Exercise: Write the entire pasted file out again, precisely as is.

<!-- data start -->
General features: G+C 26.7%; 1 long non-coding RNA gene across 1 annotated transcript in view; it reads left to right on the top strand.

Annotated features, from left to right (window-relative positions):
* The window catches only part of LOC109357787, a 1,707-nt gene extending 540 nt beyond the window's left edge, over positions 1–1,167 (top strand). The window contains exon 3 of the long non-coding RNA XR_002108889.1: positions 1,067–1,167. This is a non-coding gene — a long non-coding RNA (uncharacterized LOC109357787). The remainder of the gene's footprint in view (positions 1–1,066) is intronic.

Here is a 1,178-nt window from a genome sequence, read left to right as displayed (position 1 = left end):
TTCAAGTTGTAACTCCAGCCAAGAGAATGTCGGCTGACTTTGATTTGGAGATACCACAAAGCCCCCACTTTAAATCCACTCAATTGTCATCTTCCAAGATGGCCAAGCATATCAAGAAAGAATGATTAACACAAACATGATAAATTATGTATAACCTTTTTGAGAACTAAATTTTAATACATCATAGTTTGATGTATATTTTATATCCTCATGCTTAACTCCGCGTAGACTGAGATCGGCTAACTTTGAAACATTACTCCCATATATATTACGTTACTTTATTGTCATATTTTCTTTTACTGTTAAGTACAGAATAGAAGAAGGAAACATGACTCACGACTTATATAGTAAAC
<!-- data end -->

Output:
General features: G+C 26.7%; 1 long non-coding RNA gene across 1 annotated transcript in view; it reads left to right on the top strand.

Annotated features, from left to right (window-relative positions):
* The window catches only part of LOC109357787, a 1,707-nt gene extending 540 nt beyond the window's left edge, over positions 1–1,167 (top strand). The window contains exon 3 of the long non-coding RNA XR_002108889.1: positions 1,067–1,167. This is a non-coding gene — a long non-coding RNA (uncharacterized LOC109357787). The remainder of the gene's footprint in view (positions 1–1,066) is intronic.

Here is a 1,178-nt window from a genome sequence, read left to right as displayed (position 1 = left end):
TTCAAGTTGTAACTCCAGCCAAGAGAATGTCGGCTGACTTTGATTTGGAGATACCACAAAGCCCCCACTTTAAATCCACTCAATTGTCATCTTCCAAGATGGCCAAGCATATCAAGAAAGAATGATTAACACAAACATGATAAATTATGTATAACCTTTTTGAGAACTAAATTTTAATACATCATAGTTTGATGTATATTTTATATCCTCATGCTTAACTCCGCGTAGACTGAGATCGGCTAACTTTGAAACATTACTCCCATATATATTACGTTACTTTATTGTCATATTTTCTTTTACTGTTAAGTACAGAATAGAAGAAGGAAACATGACTCACGACTTATATAGTAAAC